Don Box offered a few answers to my questions in his
latest post, but I am
still unsatisfied.  Here’s why.

First of all, the various comments on our respective blog entries taught me
that C# doesn’t really support continuations, which explains the awkward
return yield
syntax.  This particular C# feature
is probably closer to generators, which are themselves a more restricted form of
closures (but still more useful than anything we have in Java).

Don’s answer to the question "how useful are continuations?" is the

I’ve been programming in C# 2.0 for over a year now. I regularly find myself
using the following two pre-defined delegates from mscorlib in my programs:

namespace System {
public delegate bool Predicate<T>(T item);
public delegate void Action<T>(T item);

I am quite puzzled by this code snippet which doesn’t seem to have much to do
with continuations.  Don’s remaining text is a pretty convincing argument
of the usefulness of delegates in C#, something I am in full agreement with. 
Years ago, when Microsoft came up with its own JVM and IDE, my fondness for
delegates was immediate.  They appeared to me as a typesafe and reasonably
object-oriented way to provide method callbacks.

Back then, I spent hours on emails and discussions trying to convince Java
developers around me (including at JavaSoft, and more particularly on the Swing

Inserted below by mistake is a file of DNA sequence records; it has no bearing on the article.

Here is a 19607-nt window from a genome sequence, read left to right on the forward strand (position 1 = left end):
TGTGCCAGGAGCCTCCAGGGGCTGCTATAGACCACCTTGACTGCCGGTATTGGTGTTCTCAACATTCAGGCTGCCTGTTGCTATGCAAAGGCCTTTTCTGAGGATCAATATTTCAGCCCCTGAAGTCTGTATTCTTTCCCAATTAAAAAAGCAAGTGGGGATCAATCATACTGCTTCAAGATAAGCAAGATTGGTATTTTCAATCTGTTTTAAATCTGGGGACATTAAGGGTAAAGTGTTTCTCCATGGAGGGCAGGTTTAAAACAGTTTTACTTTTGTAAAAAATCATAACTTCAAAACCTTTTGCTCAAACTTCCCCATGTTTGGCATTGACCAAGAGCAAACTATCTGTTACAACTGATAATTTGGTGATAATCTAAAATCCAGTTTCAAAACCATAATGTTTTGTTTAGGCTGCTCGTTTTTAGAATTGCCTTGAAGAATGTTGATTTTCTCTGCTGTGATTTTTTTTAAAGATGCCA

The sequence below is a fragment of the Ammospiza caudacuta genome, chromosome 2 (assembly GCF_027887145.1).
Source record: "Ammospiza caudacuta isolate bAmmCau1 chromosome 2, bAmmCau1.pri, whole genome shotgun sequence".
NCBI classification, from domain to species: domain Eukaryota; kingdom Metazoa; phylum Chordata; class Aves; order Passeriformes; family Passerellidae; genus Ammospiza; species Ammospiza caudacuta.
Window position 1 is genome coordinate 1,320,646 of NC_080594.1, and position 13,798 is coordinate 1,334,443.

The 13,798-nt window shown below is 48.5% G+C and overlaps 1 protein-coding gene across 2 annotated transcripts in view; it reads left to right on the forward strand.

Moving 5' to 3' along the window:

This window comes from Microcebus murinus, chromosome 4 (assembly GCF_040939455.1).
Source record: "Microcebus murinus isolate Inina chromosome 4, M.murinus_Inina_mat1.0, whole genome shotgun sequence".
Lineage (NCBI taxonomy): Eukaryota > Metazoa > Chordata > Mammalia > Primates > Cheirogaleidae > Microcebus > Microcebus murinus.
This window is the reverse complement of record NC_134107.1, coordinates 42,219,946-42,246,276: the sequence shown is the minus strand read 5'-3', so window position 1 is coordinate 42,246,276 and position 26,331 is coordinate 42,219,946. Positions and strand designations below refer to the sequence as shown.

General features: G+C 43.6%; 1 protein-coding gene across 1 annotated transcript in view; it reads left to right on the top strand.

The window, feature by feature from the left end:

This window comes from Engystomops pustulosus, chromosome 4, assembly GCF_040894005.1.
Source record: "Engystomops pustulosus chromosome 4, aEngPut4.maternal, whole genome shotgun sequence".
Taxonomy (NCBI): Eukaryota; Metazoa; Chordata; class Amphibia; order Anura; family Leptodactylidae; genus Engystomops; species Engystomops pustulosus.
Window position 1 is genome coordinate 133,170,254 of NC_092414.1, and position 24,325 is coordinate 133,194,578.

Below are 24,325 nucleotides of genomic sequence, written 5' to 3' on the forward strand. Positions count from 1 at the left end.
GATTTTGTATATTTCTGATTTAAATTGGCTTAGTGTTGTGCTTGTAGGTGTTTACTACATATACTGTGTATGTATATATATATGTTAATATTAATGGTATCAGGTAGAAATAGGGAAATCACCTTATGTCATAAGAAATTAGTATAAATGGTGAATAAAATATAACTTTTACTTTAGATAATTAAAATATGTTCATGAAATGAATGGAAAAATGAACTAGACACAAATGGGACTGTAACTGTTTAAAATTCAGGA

team) that we should have delegates in Java.  But
my words fell on deaf ears, creating cascades of flame wars that never
accomplished anything.  The problem
was, of course, that the reactions were clouded by politics and not driven by
pragmatism.  So Java drifted away from delegates and will probably never
recover.  This is quite sad and probably the cause for thousands of wasted
objects every day as we create and destroy interfaces for every click of a


Don shows a pretty good example of predicates and first-order logic that
allows him to neatly isolate logic between callers and callees. It’s a fairly
common idiom that you also find in many places in Java (comparators, file
filters, etc…).  If you are not familiar with this kind of trick, I strongly
encourage you to read up on the STL
(Standard Template Library) which, even though it is written in C++ and makes heavy use of
advanced template techniques, contains a lot of very important concepts that you
will undoubtedly find useful in your daily Java programming.

So I’m back to my original question:  how useful are continuations,
really?  I can’t shake off the idea that they are nothing more than a
glorified way to do goto.  A cleaner way, sure, since it remembers contexts
and frames, but I am still looking for this one example where a
continuation-based code is more readable than a loop-based one.

Will anyone take up the challenge?